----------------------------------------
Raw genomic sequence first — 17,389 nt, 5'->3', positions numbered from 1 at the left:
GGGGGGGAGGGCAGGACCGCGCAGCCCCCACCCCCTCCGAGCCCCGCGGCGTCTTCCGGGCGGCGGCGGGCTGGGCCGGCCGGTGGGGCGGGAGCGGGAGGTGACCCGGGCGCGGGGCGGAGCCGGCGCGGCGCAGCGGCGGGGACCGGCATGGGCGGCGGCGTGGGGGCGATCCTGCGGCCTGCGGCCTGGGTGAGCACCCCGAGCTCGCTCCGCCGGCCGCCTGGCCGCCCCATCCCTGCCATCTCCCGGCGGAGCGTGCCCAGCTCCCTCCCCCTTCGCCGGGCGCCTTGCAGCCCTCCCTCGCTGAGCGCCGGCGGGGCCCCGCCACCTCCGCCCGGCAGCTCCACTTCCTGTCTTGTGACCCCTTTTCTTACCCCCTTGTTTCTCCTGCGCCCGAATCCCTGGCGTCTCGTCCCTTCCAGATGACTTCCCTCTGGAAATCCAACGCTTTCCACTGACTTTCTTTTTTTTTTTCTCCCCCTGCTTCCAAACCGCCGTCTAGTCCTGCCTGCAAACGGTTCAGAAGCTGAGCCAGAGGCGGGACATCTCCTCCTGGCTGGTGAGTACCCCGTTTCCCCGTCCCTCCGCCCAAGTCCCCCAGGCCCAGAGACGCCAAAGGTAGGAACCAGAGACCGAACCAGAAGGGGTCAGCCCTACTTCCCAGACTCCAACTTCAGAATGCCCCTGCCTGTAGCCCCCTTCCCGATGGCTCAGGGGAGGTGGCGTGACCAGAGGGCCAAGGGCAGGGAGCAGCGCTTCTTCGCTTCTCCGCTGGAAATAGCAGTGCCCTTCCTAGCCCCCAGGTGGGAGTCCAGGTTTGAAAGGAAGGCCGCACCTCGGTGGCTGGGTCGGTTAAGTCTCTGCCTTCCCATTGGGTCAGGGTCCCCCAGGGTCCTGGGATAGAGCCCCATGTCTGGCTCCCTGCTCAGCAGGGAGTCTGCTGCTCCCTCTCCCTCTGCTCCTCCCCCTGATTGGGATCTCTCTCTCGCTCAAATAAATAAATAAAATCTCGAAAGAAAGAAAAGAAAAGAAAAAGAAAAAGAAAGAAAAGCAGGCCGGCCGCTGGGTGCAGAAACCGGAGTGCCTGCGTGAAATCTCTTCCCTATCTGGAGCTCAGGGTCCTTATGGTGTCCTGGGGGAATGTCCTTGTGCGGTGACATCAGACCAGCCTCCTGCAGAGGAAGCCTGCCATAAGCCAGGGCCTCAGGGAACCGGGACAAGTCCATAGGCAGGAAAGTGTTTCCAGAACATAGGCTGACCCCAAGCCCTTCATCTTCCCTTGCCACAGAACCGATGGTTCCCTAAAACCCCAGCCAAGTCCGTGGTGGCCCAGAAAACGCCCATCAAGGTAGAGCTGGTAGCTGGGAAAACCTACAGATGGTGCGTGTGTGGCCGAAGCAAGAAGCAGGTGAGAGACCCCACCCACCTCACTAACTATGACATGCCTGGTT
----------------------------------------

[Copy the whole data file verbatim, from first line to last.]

Raw genomic sequence first — 17,389 nt, 5'->3', positions numbered from 1 at the left:
GGGGGGGAGGGCAGGACCGCGCAGCCCCCACCCCCTCCGAGCCCCGCGGCGTCTTCCGGGCGGCGGCGGGCTGGGCCGGCCGGTGGGGCGGGAGCGGGAGGTGACCCGGGCGCGGGGCGGAGCCGGCGCGGCGCAGCGGCGGGGACCGGCATGGGCGGCGGCGTGGGGGCGATCCTGCGGCCTGCGGCCTGGGTGAGCACCCCGAGCTCGCTCCGCCGGCCGCCTGGCCGCCCCATCCCTGCCATCTCCCGGCGGAGCGTGCCCAGCTCCCTCCCCCTTCGCCGGGCGCCTTGCAGCCCTCCCTCGCTGAGCGCCGGCGGGGCCCCGCCACCTCCGCCCGGCAGCTCCACTTCCTGTCTTGTGACCCCTTTTCTTACCCCCTTGTTTCTCCTGCGCCCGAATCCCTGGCGTCTCGTCCCTTCCAGATGACTTCCCTCTGGAAATCCAACGCTTTCCACTGACTTTCTTTTTTTTTTTCTCCCCCTGCTTCCAAACCGCCGTCTAGTCCTGCCTGCAAACGGTTCAGAAGCTGAGCCAGAGGCGGGACATCTCCTCCTGGCTGGTGAGTACCCCGTTTCCCCGTCCCTCCGCCCAAGTCCCCCAGGCCCAGAGACGCCAAAGGTAGGAACCAGAGACCGAACCAGAAGGGGTCAGCCCTACTTCCCAGACTCCAACTTCAGAATGCCCCTGCCTGTAGCCCCCTTCCCGATGGCTCAGGGGAGGTGGCGTGACCAGAGGGCCAAGGGCAGGGAGCAGCGCTTCTTCGCTTCTCCGCTGGAAATAGCAGTGCCCTTCCTAGCCCCCAGGTGGGAGTCCAGGTTTGAAAGGAAGGCCGCACCTCGGTGGCTGGGTCGGTTAAGTCTCTGCCTTCCCATTGGGTCAGGGTCCCCCAGGGTCCTGGGATAGAGCCCCATGTCTGGCTCCCTGCTCAGCAGGGAGTCTGCTGCTCCCTCTCCCTCTGCTCCTCCCCCTGATTGGGATCTCTCTCTCGCTCAAATAAATAAATAAAATCTCGAAAGAAAGAAAAGAAAAGAAAAAGAAAAAGAAAGAAAAGCAGGCCGGCCGCTGGGTGCAGAAACCGGAGTGCCTGCGTGAAATCTCTTCCCTATCTGGAGCTCAGGGTCCTTATGGTGTCCTGGGGGAATGTCCTTGTGCGGTGACATCAGACCAGCCTCCTGCAGAGGAAGCCTGCCATAAGCCAGGGCCTCAGGGAACCGGGACAAGTCCATAGGCAGGAAAGTGTTTCCAGAACATAGGCTGACCCCAAGCCCTTCATCTTCCCTTGCCACAGAACCGATGGTTCCCTAAAACCCCAGCCAAGTCCGTGGTGGCCCAGAAAACGCCCATCAAGGTAGAGCTGGTAGCTGGGAAAACCTACAGATGGTGCGTGTGTGGCCGAAGCAAGAAGCAGGTGAGAGACCCCACCCACCTCACTAACTATGACATGCCTGGTT